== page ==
Local police take mental health crisis training

Saranac Lake police officer Thomas Lauzon, right, shakes hands with Don Kamin, the director of the Institute for Police, Mental Health and Community Collaboration, after graduating from a mental health crisis training Kamin and Cheektowaga Police Chief Brain Gould ran this week. (Enterprise photo — Aaron Cerbone)

PAUL SMITHS — Four police officers, two from Saranac Lake and two from Malone, finished training designed to improve their interactions with people in mental health, substance abuse or emotional crises on Friday. The officers said they learned a lot from the program and plan to bring their new knowledge back to their departments.

The Crisis Intervention Team training was included in both Saranac Lake and Malone’s police reform plans passed earlier this year and was funded by the state Senate through the state Office of Mental Health.

Don Kamin, director of the Institute for Police, Mental Health and Community Collaboration, has been running this training program for seven years now.

“This was the best class,” Kamin said, partially as a joke.

He said the officers from Saranac Lake and Malone were genuinely interested and wanted to be there, which is not always the case in his experience training officers around the state. He also said this was the first time a local community services director sat in for the whole week of training.

Franklin County Community Services Director Suzanne Lavigne said she was “stoked” about the training.

Training for crisis

Kamin said when there’s a mental health crisis, it’s best to respond with a mental health expert. A pilot

Counselor and Law Enforcement Partnership, or CALEP, the village started last month embeds a therapist in the SLPD to assist on mental health and addiction calls, but when they’re not available, Kamin said police should be trained to give help, too.

The goal of these trainings is to teach communication and deescalation skills like listening, empathy and diversion, Kamin said.

In these situations, he said the “command and control” method officers are taught in police academy is not the best method.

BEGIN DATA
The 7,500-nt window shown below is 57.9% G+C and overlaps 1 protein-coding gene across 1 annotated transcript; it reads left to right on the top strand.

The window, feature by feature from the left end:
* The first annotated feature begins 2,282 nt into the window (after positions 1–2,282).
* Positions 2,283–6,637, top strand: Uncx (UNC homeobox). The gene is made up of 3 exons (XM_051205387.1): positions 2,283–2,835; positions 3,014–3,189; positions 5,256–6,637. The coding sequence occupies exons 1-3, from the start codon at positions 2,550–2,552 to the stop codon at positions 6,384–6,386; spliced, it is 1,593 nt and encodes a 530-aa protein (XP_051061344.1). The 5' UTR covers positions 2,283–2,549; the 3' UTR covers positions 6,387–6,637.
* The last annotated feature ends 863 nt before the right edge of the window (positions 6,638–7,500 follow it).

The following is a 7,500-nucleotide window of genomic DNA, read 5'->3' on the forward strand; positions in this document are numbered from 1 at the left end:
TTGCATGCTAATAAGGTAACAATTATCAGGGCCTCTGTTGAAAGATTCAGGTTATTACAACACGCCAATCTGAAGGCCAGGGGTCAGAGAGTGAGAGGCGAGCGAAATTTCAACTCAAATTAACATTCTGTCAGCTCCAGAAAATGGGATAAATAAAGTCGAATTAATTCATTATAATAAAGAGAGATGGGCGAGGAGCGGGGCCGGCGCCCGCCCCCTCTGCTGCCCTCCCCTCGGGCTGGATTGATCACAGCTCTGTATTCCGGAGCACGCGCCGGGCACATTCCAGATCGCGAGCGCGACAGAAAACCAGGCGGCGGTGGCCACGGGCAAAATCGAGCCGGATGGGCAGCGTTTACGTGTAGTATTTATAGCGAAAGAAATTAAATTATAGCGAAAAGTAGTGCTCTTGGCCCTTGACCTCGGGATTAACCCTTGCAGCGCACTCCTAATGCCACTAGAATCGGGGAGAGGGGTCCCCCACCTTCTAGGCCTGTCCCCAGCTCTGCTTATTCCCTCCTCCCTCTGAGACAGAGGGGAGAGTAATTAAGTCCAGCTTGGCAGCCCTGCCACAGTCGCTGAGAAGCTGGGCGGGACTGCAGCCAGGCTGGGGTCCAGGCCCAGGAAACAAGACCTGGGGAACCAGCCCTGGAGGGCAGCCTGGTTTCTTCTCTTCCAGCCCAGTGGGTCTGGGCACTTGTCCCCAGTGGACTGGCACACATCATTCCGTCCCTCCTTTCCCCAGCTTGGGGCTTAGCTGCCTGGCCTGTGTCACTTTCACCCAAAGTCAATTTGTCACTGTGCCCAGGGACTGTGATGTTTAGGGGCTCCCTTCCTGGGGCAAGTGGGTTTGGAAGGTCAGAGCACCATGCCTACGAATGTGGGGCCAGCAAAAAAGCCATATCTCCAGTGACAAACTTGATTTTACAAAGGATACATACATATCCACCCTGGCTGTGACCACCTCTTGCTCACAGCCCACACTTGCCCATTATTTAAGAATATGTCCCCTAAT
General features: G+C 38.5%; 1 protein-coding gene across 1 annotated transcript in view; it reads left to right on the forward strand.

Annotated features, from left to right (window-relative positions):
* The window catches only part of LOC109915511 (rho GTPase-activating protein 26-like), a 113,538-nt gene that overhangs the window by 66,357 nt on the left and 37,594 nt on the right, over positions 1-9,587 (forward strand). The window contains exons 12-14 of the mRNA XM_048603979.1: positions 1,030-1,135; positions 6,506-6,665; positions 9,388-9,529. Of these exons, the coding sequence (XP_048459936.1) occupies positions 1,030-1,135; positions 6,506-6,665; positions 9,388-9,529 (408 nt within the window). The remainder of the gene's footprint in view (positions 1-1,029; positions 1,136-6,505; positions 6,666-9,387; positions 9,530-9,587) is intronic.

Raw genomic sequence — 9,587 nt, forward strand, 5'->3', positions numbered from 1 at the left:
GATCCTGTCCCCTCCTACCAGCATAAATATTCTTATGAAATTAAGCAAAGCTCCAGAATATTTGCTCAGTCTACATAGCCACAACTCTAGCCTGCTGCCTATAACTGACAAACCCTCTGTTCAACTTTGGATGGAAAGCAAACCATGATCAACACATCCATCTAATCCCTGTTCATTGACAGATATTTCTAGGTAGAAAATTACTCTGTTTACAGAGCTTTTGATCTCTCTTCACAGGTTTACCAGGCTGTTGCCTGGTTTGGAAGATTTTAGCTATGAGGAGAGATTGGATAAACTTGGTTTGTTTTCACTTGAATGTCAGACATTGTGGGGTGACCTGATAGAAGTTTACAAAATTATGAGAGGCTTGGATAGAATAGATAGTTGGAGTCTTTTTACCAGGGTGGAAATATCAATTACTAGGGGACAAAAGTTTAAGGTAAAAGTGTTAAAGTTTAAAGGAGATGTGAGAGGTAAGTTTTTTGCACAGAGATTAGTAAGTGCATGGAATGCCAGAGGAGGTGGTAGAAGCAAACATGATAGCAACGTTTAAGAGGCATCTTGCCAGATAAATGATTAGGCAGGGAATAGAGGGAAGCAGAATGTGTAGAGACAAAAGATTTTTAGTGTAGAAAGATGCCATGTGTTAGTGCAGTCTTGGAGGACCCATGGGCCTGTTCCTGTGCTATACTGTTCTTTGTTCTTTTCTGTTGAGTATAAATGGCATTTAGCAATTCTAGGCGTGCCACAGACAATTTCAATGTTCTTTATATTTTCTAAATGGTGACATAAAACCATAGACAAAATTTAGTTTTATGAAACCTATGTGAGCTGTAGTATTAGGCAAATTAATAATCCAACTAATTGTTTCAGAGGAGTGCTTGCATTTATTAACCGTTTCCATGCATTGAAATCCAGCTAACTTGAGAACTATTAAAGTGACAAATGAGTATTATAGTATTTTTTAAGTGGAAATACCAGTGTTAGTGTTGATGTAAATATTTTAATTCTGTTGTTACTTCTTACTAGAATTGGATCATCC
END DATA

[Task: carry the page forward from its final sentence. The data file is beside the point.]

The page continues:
If someone is suffering from paranoid delusions, it’s not best to convince them it’s not happening, he said. It’s better to build rapport with them.

Research shows CIT-trained officers have more skills, are shown to use less force and divert the people they interact with from the criminal justice system, and toward mental health resources, more often, he said.

Kamin said putting someone in jail can sometimes perpetuate the problem.

“Now, this isn’t a ‘get out of jail free card,'” he added. “But oftentimes, if it’s obvious their emotional state or mental illness is causing what’s going on, let’s go to the root cause.”

“This is what the community wants and we’re working towards working better with the community,” Malone Police Department Chief Christopher Premo said.

Cheektowaga Police Department Chief Brian Gould also ran the training.

SLPD officers

Saranac Lake Police Department Officer Thomas Lauzon said he volunteered for the training because he previously worked at Sunmount, a state Office for People with Developmental Disabilities facility in Tupper Lake. He has experience working with people with mental illnesses and wanted to apply that to his new job.

He said it is “very common” to be called out for a situation that’s not criminal, but emotional or mental.

“We have a lot of people who suffer from mental illness in Saranac Lake and I like to see that there’s a different approach where we can help these people,” Aaron Sharlow, an SLPD officer of two-and-a-half years, said. “We’ve dealt with people who are severely in emotional distress.”

“They’re having a bad day,” Lauzon said.

Both said they were glad to have Community Connections of Franklin County, a mental health branch of the county, at the trainings.

Now, they’ve got a place to point people in crisis to get more services, rather than just leaving because there isn’t a crime.

Both also said they’ll be bringing the skills they learned back to the rest of their officers at the department.

Lauzon, who’s been at the department for a year-and-a-half, said they all got an overview of crisis response in the academy, but the CIT training “is better than what we’re receiving in academy,” because they’ve got real-life experience to apply the skills to now.

“It kind of puts training into reality,” Sharlow said.

Sharlow said the lesson that stuck out most to him was about tone of voice.

“The same statement can mean two different things just by your tone of voice,” he said. “That’s a big thing, just being patient.”

Lauzon said it’s important to be “understanding of their situation.”


James Underwood-Miller, a counselor with Citizen Advocates who was also at the trainings, is running the new CALEP program in Saranac Lake, which received praise from both law enforcement and mental health professionals there.

“It’s the best thing we’ve had in a while,” Lauzon said.

Lavigne said the program has been “phenomenal.”

Underwood-Miller said he’s averaged one call a day since the program started in Saranac Lake in early September. He said sometimes he’s seeing people “on the worst days of their lives” and handles cases of substance abuse, suicidal ideation or mental health crises, along with or after law enforcement.

He said the goal is to keep law enforcement from getting involved again. He said a CALEP-style program is not available in a lot of places, but it’s needed everywhere.

Lavinge said the county mental health office is partnering with local police departments, St. Joseph’s Addiction Treatment & Recovery Centers, Citizen Advocates and Community Connections of Franklin County.

Lavinge said Citizen Advocates is trying to expand the program into Malone, and is funding the effort itself.


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